Posts Tagged ‘milonguero codigos’

Milonga 101: Tango shoe shuffle

January 13, 2011

Milongueros wear normal street shoes for dancing at the milongas.  They never bring along another pair of shoes.  It’s the same for the milongueras who wear the high-heeled shoes they will dance in.  It’s the only way they make a proper entrance at a milonga.

The tango shoe shuffle describes newer dancers and foreigners (men and women) who carry their dance shoes to the milongas and shuffle into them at the table.   Many dancers start changing their shoes in public before and after dance classes.   They continue their routine in the milongas.

I remember being seated at the table of a woman who was changing her shoes while an observant milonguero pinched his nose; he had my attention, and I laughed because he made his point.  Nobody wants to smell foot odor after hours of dancing.   If only the woman had noticed the milonguero, she might have thought twice about it.

If you think no one notices you changing your shoes at the table, you are mistaken.  That’s why going to the ladies’ room before being escorted to your table is an option.  Your potential dance partners don’t need to see you wearing your old walking shoes, etc. which convey a first impression and label you as a “tourist who doesn’t know any better.”  After changing your shoes,  simply wait at the entrance for the host to escort you to a table.

Milonguero codes

April 17, 2008
I had my first introduction to the milongas on my first visit to Buenos Aires in March 1996. I began watching and learning how things were done differently in Regin, Almagro,  Gricel and other milongas. When I think back to my first nights of dancing in those clubs, I had so much to learn about the codes and customs. Fortunately, I’ve had help along the way from the milongueros.
Women hear music, and they want to dance. We’ll dance with any man who asks us that is, until we figure out he doesn’t know how to dance. Patience is a difficult lesson for us to learn when it comes to dancing in the milongas of Buenos Aires, but it certainly worthwhile. I would rather sit and listen to the music than dance with a man who doesn’t dance well. A tanda is only ten minutes, but it will seem like an eternity in the arms of a man who pushes you around or who can’t connect to the music.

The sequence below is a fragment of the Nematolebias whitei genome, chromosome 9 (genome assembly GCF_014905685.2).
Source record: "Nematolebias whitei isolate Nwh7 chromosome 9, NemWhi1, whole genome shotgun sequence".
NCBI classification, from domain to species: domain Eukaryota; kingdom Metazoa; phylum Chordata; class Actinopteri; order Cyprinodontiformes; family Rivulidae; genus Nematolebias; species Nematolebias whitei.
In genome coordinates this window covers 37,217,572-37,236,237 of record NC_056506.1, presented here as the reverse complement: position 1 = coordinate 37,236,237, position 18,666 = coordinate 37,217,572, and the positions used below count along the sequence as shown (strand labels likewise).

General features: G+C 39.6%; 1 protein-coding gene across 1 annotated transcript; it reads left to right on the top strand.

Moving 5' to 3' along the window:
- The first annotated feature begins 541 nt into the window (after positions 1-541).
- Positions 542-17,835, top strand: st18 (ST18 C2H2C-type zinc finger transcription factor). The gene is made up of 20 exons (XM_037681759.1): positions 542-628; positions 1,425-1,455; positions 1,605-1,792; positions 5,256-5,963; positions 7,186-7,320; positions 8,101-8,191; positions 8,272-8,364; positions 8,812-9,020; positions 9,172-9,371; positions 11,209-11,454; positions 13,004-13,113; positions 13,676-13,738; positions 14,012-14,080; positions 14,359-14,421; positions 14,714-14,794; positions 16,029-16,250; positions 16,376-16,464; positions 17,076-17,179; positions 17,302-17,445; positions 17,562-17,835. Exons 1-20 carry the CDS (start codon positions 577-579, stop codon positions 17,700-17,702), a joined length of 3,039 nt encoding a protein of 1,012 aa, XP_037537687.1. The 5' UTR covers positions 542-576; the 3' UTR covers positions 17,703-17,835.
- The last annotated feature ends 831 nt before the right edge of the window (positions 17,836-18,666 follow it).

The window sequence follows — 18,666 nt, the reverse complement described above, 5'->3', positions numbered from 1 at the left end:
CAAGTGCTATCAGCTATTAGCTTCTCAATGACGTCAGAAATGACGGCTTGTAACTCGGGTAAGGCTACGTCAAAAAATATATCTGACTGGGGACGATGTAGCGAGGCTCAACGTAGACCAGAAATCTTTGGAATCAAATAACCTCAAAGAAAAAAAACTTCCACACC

A milonguero will not invite a woman to dance until he has seen her dance. I’ve learned to do the same before accepting an invitation. I went to Gricel last Friday night and saw a man whom I had never seen before in the milongas. I thought he danced fairly well. Later, I was dancing with a milonguero and saw the other man watching me. When he invited me for a tanda, I was reasonably sure I wouldn’t regret it. We checked out each other’s dancing before we danced together. I accepted a second tanda with him. He told me that he waited to see how I danced before he invited me. That confirms he is someone who wants to dance well or not at all.
A few hours ago in Lo de Celia, the woman with whom I shared a table decided to accept the invitation of a man for the Osvaldo Pugliese tanda. He was seated close to our table and had recently arrived. She wanted to dance, so she took her chances. I warned her and predicted disaster, which she confirmed at the end of the tanda. We both agreed that we would rather sit and enjoy the music than dance with a man who doesn’t dance well. I danced only four tandas in three hours, but they were with Antonio, Rodolfo Indegno, and Anibal Serena, all excellent dancers.  

Patience is a code of the milongueros worth practicing.